1. Huber, Charlotte MSN, RN
  2. Blanco, Mary E. MSN, RN
  3. Davis, Monica M. MSN, MBA, CRNP


The Pennsylvania Patient Safety Reporting System (PA-PSRS, pronounced PAY-sirs) is a confidential, statewide reporting system on the Internet to which all Pennsylvania hospitals, outpatient-surgery facilities, and birthing centers, as well as some abortion facilities, were required to file information on medical errors beginning in June 2004.


Safety Monitor, this column in AJN from PA-PSRS, informs nurses on issues that can affect patient safety and presents strategies they can integrate easily into practice.


For more information on PA-PSRS, visit the Web site of Pennsylvania's Patient Safety Authority, at For the original articles discussed in this column or for other articles on patient safety, click on "Advisories and Related Resources" in the left-hand navigation menu.


This is a periodic column from the Pennsylvania Patient Safety Reporting System.


Article Content

Breast milk provides the best nutrition for newborns, conferring benefits of immunity, healthy development, and psychological and social well-being; it also contributes to the economic stability of families.1 A 2006 prospective study indicates that feeding breast milk to very-low-birth-weight infants improves their "cognitive skills and behavior ratings" and could even reduce the need for special education later in life.2 Newborns also receive their mothers' antibodies in breast milk, which may provide protection from infectious diseases. But breast milk can carry bloodborne pathogens, and therefore it may transmit disease when ingested.1, 3 Mothers are encouraged to breastfeed their infants because the advantages of breastfeeding far outweigh infection risks. HIV-positive mothers are urged not to breastfeed their infants, particularly if an alternative is available.4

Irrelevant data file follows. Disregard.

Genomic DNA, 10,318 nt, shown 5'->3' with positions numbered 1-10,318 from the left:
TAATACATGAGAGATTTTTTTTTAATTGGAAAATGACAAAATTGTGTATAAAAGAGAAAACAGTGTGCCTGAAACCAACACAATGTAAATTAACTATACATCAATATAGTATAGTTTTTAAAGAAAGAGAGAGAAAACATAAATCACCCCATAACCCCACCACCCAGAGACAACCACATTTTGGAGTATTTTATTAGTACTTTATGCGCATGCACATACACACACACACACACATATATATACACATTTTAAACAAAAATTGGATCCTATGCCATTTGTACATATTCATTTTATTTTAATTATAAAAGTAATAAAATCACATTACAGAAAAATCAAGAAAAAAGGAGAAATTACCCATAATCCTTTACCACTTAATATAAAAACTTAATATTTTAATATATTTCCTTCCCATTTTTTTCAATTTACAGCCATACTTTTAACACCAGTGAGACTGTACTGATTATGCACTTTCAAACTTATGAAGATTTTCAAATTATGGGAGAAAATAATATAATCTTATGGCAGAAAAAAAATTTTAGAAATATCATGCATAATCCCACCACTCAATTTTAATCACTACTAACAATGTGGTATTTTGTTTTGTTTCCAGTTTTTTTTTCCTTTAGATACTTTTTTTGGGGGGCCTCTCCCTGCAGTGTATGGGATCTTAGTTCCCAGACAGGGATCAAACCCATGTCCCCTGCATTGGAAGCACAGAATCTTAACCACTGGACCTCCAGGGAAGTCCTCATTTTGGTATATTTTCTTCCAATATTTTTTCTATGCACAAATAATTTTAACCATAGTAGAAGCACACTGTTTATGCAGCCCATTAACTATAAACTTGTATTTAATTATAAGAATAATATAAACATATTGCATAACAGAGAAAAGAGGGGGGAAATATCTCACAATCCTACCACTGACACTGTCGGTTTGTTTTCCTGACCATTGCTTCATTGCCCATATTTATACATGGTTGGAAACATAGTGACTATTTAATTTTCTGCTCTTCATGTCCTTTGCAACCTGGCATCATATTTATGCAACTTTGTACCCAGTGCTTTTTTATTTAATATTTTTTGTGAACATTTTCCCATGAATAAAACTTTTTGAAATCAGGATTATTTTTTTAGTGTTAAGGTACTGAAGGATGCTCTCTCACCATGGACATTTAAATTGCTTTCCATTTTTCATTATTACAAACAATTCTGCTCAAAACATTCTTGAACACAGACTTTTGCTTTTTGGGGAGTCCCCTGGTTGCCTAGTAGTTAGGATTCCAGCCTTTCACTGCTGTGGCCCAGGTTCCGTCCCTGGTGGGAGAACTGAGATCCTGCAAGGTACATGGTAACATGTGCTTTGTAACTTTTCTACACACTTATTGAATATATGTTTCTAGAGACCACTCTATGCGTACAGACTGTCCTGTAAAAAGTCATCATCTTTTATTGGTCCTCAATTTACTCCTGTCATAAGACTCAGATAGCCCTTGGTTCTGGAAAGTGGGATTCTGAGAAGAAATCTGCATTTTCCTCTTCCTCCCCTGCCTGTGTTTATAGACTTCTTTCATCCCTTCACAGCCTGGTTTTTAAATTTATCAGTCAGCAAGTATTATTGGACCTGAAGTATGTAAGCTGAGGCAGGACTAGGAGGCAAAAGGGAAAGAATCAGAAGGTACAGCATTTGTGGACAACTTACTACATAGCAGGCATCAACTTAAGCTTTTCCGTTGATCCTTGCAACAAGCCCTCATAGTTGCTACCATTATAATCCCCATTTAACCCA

The risks involved in managing a mother's expressed breast milk increase when mothers and infants are separated in patient care areas. Ensuring consistent delivery of the correct breast milk, which has been pumped and stored, to the correct infant is a challenge.3


By 2007 the Pennsylvania Patient Safety Reporting System (PA-PSRS, pronounced PAY-sirs) had received more than 30 reports of events involving breast milk. Of these, about 20 reports indicated that an infant received another mother's expressed milk. Problems identified included bottle labeling, patient identification, and refrigeration and freezing issues. The following cases illustrate these problems:


* A nurse inadvertently removed the wrong breast milk from the refrigerator. The mother started to feed her infant when she noticed the label on the bottle. The mother brought the mistake to the nurse's attention, but the infant had already received 5 mL of the wrong breast milk. The NP was informed of the error, and HIV testing was performed on the mother whose milk the baby received. Results were negative.


* During finger feeding (a method used for premature infants unable to latch onto the breast), it was discovered that an infant was receiving breast milk intended for another. The infant received roughly 15 mL of the wrong breast milk.


* After an infant received two feedings of breast milk from a bottle labeled with the baby's name, the mother reported that she hadn't expressed any breast milk. Investigation revealed that the bottle had been mislabeled.


* A refrigerator used to store breast milk was found not to be working; the milk was warm, although the temperature of the refrigerator had been checked daily and recorded as being within the appropriate range. All stored breast milk was discarded, and a new refrigerator was purchased.




Here are some suggestions to ensure breast milk safety at your hospital.


Infant and mother identification.


* Avoid separating infants from their mothers unless clinically necessary. When infants and mothers are separated, implement a highly reliable, organization-specific identification process.3


* Maintain infant identification as outlined by your organization.


* Make sure that the information on infants' and mothers' identification bands is complete and legible.